On September 27 and 29, Dmitrij Kitajenko will conduct Gustav Mahler’s Eighth Symphony, the so-called Symphony of a Thousand with the Zagreb Philharmonic at the Lisinski Hall of the Croatian capital.
“It is the greatest work, I have ever composed. It is so unusual in content and form that it is hard to describe it. Imagine that the universe begins to sound, no more any human voices, but planets and suns”, Gustav Mahler said in a letter from 1906 to conductor Willem Mengelberg. But although he sometimes worked with a fiery ardour, it lasted till September 1910, before the symphony was performed for the first time.
For this creation, the choirs consisted of about 850 singers, the number of the orchestra musicians had been raised to approximately 170 players; altogether there were over 1000 artists on stage, so that the symphony got the surname Symphony of a Thousand.
Among the approx. 3000 guests of the first performance were many personalities from politics, industry and culture, notably Georges Clémenceau, Stefan Zweig, Thomas Mann, Siegfried Wagner, Leopold Stokowski, Arnold Schönberg, Anton Webern and Richard Strauss.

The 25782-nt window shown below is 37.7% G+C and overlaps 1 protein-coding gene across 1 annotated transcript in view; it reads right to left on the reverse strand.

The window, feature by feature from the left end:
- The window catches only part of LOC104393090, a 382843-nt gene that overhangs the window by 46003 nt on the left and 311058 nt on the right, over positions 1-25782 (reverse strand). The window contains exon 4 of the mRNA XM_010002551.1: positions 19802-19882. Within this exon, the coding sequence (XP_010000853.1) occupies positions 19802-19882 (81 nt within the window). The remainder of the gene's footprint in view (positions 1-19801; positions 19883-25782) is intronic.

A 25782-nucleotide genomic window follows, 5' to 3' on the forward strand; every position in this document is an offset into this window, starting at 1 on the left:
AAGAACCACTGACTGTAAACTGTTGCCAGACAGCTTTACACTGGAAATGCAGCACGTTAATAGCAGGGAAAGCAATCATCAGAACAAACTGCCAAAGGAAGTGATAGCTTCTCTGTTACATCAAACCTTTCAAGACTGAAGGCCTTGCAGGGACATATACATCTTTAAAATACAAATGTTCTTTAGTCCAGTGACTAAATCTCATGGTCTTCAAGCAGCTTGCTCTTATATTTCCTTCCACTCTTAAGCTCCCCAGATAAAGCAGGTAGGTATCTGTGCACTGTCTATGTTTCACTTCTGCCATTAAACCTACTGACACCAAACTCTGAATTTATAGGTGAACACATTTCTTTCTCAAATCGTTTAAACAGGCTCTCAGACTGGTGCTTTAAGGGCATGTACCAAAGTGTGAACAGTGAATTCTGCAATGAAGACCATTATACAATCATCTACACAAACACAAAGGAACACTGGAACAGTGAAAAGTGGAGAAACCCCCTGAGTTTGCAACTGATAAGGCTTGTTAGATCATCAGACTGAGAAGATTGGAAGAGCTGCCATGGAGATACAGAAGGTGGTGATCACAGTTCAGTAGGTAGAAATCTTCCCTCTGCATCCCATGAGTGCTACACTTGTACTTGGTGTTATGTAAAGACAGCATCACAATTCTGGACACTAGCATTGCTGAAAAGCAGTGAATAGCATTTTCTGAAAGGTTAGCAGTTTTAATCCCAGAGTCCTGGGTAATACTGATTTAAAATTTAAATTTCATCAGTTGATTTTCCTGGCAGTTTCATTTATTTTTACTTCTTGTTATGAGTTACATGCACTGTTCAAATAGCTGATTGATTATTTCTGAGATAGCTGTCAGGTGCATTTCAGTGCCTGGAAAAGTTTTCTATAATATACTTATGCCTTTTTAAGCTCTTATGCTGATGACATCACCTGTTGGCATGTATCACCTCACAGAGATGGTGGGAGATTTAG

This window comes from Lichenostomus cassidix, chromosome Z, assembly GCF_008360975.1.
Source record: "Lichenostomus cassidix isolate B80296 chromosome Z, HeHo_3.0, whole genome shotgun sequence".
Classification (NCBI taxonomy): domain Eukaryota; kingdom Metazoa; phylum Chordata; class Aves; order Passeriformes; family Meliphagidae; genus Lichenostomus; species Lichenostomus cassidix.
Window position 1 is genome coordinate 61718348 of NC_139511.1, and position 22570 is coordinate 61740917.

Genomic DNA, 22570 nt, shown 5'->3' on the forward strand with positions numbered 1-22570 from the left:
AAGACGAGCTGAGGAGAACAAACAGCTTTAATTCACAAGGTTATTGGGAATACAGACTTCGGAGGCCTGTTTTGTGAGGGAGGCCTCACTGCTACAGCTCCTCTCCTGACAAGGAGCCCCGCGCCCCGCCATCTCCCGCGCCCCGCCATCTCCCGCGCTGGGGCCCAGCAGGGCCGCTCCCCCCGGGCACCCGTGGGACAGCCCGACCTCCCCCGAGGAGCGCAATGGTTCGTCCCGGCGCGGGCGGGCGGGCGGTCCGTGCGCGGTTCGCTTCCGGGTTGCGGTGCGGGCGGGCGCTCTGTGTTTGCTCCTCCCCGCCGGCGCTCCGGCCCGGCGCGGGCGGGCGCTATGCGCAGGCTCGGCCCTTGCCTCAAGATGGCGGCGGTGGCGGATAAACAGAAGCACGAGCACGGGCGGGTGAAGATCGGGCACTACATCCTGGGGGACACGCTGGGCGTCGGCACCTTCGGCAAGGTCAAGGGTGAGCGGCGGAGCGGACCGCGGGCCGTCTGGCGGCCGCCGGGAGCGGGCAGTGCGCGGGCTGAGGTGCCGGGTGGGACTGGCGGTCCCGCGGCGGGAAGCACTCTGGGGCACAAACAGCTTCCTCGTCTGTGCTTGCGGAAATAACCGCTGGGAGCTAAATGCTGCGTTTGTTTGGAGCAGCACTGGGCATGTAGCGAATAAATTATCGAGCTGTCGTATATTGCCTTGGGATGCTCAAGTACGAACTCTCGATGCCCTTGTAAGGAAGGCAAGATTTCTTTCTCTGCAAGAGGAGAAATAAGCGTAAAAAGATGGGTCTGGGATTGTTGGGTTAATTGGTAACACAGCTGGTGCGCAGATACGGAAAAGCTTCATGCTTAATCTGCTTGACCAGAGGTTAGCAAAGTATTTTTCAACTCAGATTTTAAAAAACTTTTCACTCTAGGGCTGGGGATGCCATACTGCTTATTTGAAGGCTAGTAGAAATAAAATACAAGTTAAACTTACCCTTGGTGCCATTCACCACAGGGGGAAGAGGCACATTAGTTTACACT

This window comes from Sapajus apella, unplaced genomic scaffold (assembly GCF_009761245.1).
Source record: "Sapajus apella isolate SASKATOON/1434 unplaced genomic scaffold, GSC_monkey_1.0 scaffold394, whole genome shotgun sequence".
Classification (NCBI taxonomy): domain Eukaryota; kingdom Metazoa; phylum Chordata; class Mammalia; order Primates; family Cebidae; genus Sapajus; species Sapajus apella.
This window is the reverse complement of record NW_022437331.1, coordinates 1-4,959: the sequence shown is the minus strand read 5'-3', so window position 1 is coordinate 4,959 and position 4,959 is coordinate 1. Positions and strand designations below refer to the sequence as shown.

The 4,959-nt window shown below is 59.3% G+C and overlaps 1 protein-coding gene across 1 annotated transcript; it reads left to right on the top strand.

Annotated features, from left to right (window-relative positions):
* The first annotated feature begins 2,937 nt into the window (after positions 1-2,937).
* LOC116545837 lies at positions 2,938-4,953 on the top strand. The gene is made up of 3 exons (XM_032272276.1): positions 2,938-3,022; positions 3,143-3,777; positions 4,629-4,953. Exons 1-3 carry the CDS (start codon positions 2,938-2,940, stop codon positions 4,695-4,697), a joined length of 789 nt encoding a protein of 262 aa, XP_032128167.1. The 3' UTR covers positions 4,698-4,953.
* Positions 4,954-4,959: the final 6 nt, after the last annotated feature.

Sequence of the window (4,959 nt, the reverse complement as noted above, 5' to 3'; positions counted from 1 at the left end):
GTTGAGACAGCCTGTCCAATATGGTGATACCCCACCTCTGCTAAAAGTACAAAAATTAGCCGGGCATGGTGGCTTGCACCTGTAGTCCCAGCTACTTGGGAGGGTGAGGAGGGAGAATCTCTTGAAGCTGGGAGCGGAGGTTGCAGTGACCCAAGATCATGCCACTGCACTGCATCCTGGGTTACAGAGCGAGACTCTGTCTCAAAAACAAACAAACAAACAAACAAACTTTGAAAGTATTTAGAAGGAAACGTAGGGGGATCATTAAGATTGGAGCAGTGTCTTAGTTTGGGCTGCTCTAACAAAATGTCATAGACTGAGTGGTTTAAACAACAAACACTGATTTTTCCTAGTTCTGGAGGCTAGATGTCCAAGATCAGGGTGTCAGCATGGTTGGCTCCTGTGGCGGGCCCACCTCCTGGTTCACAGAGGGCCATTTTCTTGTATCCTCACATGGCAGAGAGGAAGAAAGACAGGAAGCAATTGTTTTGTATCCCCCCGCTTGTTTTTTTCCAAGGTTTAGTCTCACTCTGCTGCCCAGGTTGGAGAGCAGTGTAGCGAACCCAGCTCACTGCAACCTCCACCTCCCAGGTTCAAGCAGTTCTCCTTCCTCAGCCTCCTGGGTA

The first movement uses the Latin Pentecost hymn Veni creator spiritus with powerful sounds. The final scene of the second part of Goethe’s Faust supplies the text for the second movement.
The first performance was Mahler’s the biggest triumph ever.
For Dmitrij Kitajenko, the Zagreb concert has a particular importance, because it is now nearly 30 years ago that he first conducted the work with the Moscow Philharmonic, on December 25, 1988. It was the work’s very first performance in Russia.
Besides the Zagreb Philharmonic, the audience will hear the Ivan Goran Kovacic Academic Choir, the Ivan Filipovic Chamber Choir, the Zvjezdice Girls’ Choir, Kristina Kolar, Valentina Fijacko Kobic and Marija Kuhar Sosa, soprano, mezzo-sopranos Ivana Srbljan and Martina Gojceta Silic, Nikolai Schukoff, tenor, Ljubomir Puskaric, baritone as well as Luciano Batinic, bass.